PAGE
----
”Well, I think you know that. They hung her up by a wire. The first time she fell was after twenty minutes of struggling. She suffered deeply—” Erwin’s voice trails off, her eyes roaming over the scene in her mind. I remember the three women at Walgreen’s and the way they had also said those words with reverence.
Erwin places her hands on her face, her mouth contorted in some sort of pain. She shifts to another part of the story, clearly avoiding the obvious. ”Red Eldridge, the trainer, he didn’t know how to handle an elephant. You have to think about it. People in those days didn’t know anything about training elephants, especially in America. Kingsport was having a big parade—a free parade. Mary’s job was to toss a ball to the other elephants in line behind her. She was the star,” Erwin says, moving her hands in front of her face as if she’s presenting us with a glowing orb. “That means she was the leader.” She watches us, making sure that we understand the concept. “Mary was using her trunk to pick up an old watermelon rind somebody had dropped on the side of the road, and Eldridge jabbed her in the side with a training spear. This only made her angry. She picked him up with her trunk and slung him around, and when she put him on the ground he was already half dead. Then she smashed his brains in!”
Erwin’s face is ecstatic. As she says her last words, her eyes light up. This is always the rising action, just before the denouement. Everyone loves this last bit from what I can tell. In almost every account, the writer speaks of Mary as bashing in brains the way a melon might look if somebody stomped on it. But how many people have actually seen brains smashed in?
Then there’s another part. One equally as unnerving as the brain smashing, perhaps even more psychologically disturbing. Erwin returns to the scene of the hanging, her eyes darting quickly from Mary’s hanging body. She tells us of a man who could ‘see’ things although he was blind. I remember reading this in one of the articles. Apparently this old man was really good at discovering the hiding places of wild fowl, and he could predict where each hunter would find his game with disturbing accuracy. People of Erwin came to respect him in this capacity, and he became known as a ‘seeing-man.’ On the day Mary was murdered, he had told the citizens of the town that Mary would strike on the day of her death.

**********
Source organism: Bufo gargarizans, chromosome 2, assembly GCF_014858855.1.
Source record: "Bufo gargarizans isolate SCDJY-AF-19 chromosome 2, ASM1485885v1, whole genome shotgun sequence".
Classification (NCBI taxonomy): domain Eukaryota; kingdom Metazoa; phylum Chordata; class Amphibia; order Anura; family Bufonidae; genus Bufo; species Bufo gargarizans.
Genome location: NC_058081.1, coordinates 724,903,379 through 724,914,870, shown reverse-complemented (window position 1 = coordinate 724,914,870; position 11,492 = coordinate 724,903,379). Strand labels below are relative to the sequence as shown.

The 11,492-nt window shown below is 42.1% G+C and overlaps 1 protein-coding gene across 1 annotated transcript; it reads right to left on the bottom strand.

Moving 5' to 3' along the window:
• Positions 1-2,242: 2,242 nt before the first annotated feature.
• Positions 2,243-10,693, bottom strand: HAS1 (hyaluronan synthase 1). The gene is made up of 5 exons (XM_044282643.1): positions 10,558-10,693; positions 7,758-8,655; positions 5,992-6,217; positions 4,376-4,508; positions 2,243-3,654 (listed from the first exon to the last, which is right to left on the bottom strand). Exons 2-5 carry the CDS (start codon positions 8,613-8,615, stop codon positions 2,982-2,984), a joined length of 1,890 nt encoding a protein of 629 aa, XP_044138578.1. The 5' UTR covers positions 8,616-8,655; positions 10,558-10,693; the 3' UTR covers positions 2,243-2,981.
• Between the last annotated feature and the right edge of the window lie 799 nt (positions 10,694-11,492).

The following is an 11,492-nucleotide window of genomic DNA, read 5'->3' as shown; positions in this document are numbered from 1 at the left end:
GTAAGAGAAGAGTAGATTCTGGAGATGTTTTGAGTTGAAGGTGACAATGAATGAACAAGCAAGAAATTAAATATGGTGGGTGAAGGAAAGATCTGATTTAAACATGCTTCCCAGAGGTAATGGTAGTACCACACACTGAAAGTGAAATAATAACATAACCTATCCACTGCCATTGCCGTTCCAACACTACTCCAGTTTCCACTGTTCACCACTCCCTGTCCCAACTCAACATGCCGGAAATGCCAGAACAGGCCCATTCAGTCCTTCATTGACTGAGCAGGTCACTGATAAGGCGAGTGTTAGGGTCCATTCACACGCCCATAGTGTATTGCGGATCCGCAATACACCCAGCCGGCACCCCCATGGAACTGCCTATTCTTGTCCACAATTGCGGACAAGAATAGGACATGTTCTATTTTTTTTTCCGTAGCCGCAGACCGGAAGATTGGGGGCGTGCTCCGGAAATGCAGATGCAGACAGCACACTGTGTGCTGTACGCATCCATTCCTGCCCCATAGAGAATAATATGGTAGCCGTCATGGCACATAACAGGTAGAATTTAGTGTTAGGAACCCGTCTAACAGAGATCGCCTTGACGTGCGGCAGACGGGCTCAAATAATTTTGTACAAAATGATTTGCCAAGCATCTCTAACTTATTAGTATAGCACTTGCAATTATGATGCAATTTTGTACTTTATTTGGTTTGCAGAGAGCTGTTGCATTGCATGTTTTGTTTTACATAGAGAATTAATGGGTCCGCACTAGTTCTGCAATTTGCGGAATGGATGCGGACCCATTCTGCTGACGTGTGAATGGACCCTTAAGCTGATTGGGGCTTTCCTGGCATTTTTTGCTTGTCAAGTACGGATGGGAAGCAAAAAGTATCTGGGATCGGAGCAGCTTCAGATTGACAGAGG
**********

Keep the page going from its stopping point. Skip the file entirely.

”When she collapsed the first time, the wire was too weak, and she charged at the old blind man. She stomped him. Everyone panicked. Then someone ran up her back and attached a stronger wire. The second time they strung her up, she died without a struggle.”
Amber and I wait for Erwin to continue, but she doesn’t. She stands up beside the desk and closes the scrapbook. Then she tells us of the few visits she’s had from interested young people like ourselves anxious to make a play or a documentary out of the whole story. Apparently we’re not the only ones fascinated by Mary’s tale. We leave, taking a few brochures with us, and we pass by the mannequin tipping her hat to us and go out into the rain.
”You really should’ve parked up here. It’s raining.”
We smile, walking down the gravel road, past the fish hatchery, to our car.
”That was amazing! You know what this means, don’t you?” Amber grabs my elbow, pulling me to her.
”It means nobody in this whole thing is a villain. Erwin didn’t shoot her, Sparks loved her like a child and only did it because he had to stay afloat, and Eldridge wasn’t even trained to handle an elephant properly. There is no vindication. There’s no need for repentance!”
”You’re probably right,” I say, opening the car door. “But who knows anymore. That old lady might have been crazy.”
Amber gets in beside me, switching off the radio dial before it has a chance to blot out conversation. “Maybe,” she says, unsure.
”But there is one thing that’s certain. We have to find Mary’s grave.”
Next week: Part V – The Burial Grounds. Below is a preview.